The question I seem to come back to: who cares? In the context of the practice of religion where we often seem to slice the pie in half: spiritual and religious, one wonders even we know what the words mean. The archbishop of Chicago, Francis Cardinal George, wrote about this topic in his column for Easter in the Catholic New World. The Cardinal outlines the issue pretty well: religion is becoming an isolated affair (some use the word private but I think it is better to say isolated since many families rarely talk about transcendent things with each other), that a question of authority disappears when you “when you make it up as you go along” and what it means to say there is an objectivity of what is true, beautiful, good and one is no longer easy to hold as a given. What exactly is religion? Not to mention, many of our friends are now saying that the faith community as less and less credibility and the community of faith is trite. The missing element here is that Christianity is not about a set of rules, it is about a person; the practice of religion is not about the worship of myself, but the worship of a personal God revealed through the biblical narrative and seen in the sacraments; Christianity’s truth is weak unless it is about conversion, vocation and mission made manifest in the life we share with others. As Cardinal Geroge said,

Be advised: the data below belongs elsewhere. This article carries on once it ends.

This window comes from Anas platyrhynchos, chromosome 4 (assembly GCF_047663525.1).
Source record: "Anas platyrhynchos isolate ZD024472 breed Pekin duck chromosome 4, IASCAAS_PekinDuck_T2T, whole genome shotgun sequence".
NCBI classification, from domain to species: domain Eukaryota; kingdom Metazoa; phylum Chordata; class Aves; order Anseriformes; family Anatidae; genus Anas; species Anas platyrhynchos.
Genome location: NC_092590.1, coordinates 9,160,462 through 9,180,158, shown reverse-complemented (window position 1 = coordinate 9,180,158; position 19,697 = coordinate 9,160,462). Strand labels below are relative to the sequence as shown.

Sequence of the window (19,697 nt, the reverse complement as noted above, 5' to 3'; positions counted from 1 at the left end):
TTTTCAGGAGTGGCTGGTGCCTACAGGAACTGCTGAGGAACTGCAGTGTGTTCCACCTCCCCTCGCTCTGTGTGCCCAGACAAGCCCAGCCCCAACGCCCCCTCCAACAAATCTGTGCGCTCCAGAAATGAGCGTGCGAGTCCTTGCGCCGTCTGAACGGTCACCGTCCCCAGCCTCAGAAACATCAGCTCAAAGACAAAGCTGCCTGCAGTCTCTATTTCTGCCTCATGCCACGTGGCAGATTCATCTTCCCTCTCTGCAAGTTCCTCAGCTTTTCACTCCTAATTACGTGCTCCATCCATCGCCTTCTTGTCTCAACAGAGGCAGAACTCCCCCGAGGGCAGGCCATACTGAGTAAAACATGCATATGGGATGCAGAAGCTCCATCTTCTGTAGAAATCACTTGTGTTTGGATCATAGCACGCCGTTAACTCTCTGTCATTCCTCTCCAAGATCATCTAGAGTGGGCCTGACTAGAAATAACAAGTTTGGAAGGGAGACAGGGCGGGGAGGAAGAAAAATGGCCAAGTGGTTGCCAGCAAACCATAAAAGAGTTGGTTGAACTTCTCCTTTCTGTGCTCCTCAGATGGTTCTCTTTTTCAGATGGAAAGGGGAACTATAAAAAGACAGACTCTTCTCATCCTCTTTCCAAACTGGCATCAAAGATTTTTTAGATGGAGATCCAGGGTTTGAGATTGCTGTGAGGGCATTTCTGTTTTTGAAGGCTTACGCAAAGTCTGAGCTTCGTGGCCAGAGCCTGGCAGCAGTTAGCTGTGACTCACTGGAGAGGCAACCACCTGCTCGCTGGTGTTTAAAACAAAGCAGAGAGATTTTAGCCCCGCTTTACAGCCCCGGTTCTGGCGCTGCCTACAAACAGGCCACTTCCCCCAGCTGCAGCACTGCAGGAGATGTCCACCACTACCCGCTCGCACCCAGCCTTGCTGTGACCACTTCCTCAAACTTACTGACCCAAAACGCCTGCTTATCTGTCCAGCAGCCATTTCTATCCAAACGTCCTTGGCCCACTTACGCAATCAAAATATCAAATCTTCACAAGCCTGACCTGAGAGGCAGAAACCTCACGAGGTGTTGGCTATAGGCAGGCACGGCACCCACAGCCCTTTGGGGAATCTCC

Meeting the risen Christ spiritually therefore depends upon believing in him religiously. We are given the gift of faith in the sacrament of Baptism, in which we are configured to the risen Christ. Faith perdures, even when there’s not a lot of spiritual tingle in our lives! “Lord, I believe; help my unbelief,” is the cry of a religious person who asks Christ to take him beyond his own spiritual experience into a new world where bodies as well as minds share in God’s grace. Faith takes seriously everything that comes from God. The faith-filled person is sure of God and distrustful of himself. Unlike faith in God, experience is often wrong in religious matters.
Here is the full text of Cardinal George’s “Easter 2013: I’m spiritual but not religious.”
In short, it is impossible to call oneself Christian and not be honestly engaged in the weekly practice of worship with the faith community and worthily receive the sacraments.